Township officials: Unity race track to take steps to curb late-night noise | TribLIVE.com
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Jeff Himler

Residents who live near Latrobe Speedway in Unity say late-night stock car races kept them up into the early hours last Sunday. They hope there’s no repeat performance this weekend.

Township officials this week said the race track operator has agreed to take steps to curb noise and restrict races from extending late into the night. Track operator Dennis Bates, of SNB Promotions, didn’t respond to several messages seeking comment.

A man who answered the phone at the track on Friday declined to comment beyond what Unity officials said Thursday.

“They had an extremely loud series of races that lasted until 1:44 a.m. (Saturday),” said Richard Stoner, who lives on Anna Goodman Road, about a half mile from the track along Route 981 south of the Arnold Palmer Regional Airport. “We could not sleep, even with the windows closed.”

“When the wind is out of the southwest, it sounds like they’re racing in our front yard,” said Stu Thompson, who lives about 2 miles away on Bell Memorial Church Road.

Township Solicitor Gary Falatovich said many residents registered complaints about the late-night noise, which he said resulted from “a perfect storm of events.”

According to Falatovich, the track operator reported that an unusually large crowd showed up for Saturday’s Fan Appreciation Day. Posts on the track’s Facebook page indicate fans were allowed to mingle with drivers on the track at 6:30 p.m., and races were expected to begin at 7:15 p.m.

But, township officials said, racing action reportedly was delayed by accidents on the track and by a medical emergency in the spectator stands.

A speedway Facebook post around 10 p.m. Saturday mentioned a delay to fix ruts in the dirt track to “make sure that all our drivers, spectators and track officials make it home to their loved ones.”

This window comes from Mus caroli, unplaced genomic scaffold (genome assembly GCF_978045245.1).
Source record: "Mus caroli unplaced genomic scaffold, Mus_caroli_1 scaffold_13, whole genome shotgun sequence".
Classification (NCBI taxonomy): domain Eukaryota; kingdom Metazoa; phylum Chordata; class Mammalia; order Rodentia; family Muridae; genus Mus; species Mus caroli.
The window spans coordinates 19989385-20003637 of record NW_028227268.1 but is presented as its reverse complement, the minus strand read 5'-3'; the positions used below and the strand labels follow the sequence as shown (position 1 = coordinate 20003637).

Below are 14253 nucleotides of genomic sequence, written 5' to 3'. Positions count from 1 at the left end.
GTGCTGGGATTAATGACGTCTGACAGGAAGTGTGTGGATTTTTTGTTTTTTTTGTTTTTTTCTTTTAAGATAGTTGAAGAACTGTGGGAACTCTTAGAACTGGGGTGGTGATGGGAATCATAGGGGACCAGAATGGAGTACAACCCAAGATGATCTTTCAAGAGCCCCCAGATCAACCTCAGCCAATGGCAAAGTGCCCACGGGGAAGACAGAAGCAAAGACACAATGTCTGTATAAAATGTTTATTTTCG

In addition to revving engines, residents complained that the track’s public address system is too loud.

Falatovich said track representatives have agreed to turn down speaker volumes to just loud enough to be heard in the stands. He said they also said they would consider limiting the number of races each evening so they don’t extend past 11:30 p.m.

Stoner said he would prefer races end by 10 p.m.

Falatovich said track operators want to be good neighbors and have agreed to take the noise abatement measures voluntarily. He said the township has little power to force them to make such changes in their operations.

Unity does not have a noise ordinance, which Falatovich noted would have to be enforced for activities in all areas of the township, including the airport.

The state Supreme Court in 1998 overruled the township zoning board’s attempt to block the race track from reopening as a non-conforming use after no races were held there between 1982 and 1994.

Falatovich expressed hope the noise issues will be corrected for additional weekend races — which are scheduled to continue through Sept. 14, with the exception of Sept. 7, according to the Latrobe Speedway website.

“We’ll see what happens on Saturday,” he said.

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